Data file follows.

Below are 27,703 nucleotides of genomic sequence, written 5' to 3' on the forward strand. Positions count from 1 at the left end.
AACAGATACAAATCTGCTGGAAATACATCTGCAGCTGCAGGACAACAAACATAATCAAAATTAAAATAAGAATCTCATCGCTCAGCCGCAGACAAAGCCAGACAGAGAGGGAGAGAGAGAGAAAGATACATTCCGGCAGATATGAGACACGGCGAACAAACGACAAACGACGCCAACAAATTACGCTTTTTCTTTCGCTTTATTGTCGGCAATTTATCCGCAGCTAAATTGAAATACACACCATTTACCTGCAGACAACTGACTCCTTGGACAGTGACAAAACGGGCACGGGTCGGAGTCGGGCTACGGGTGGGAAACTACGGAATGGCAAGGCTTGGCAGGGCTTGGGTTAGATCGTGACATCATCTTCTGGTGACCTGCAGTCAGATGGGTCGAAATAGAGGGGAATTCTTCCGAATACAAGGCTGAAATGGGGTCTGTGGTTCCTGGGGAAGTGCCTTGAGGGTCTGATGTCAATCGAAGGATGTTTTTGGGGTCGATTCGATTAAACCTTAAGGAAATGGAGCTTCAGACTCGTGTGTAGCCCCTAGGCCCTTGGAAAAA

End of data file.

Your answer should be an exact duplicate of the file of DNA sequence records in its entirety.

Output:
Below are 27,703 nucleotides of genomic sequence, written 5' to 3' on the forward strand. Positions count from 1 at the left end.
AACAGATACAAATCTGCTGGAAATACATCTGCAGCTGCAGGACAACAAACATAATCAAAATTAAAATAAGAATCTCATCGCTCAGCCGCAGACAAAGCCAGACAGAGAGGGAGAGAGAGAGAAAGATACATTCCGGCAGATATGAGACACGGCGAACAAACGACAAACGACGCCAACAAATTACGCTTTTTCTTTCGCTTTATTGTCGGCAATTTATCCGCAGCTAAATTGAAATACACACCATTTACCTGCAGACAACTGACTCCTTGGACAGTGACAAAACGGGCACGGGTCGGAGTCGGGCTACGGGTGGGAAACTACGGAATGGCAAGGCTTGGCAGGGCTTGGGTTAGATCGTGACATCATCTTCTGGTGACCTGCAGTCAGATGGGTCGAAATAGAGGGGAATTCTTCCGAATACAAGGCTGAAATGGGGTCTGTGGTTCCTGGGGAAGTGCCTTGAGGGTCTGATGTCAATCGAAGGATGTTTTTGGGGTCGATTCGATTAAACCTTAAGGAAATGGAGCTTCAGACTCGTGTGTAGCCCCTAGGCCCTTGGAAAAA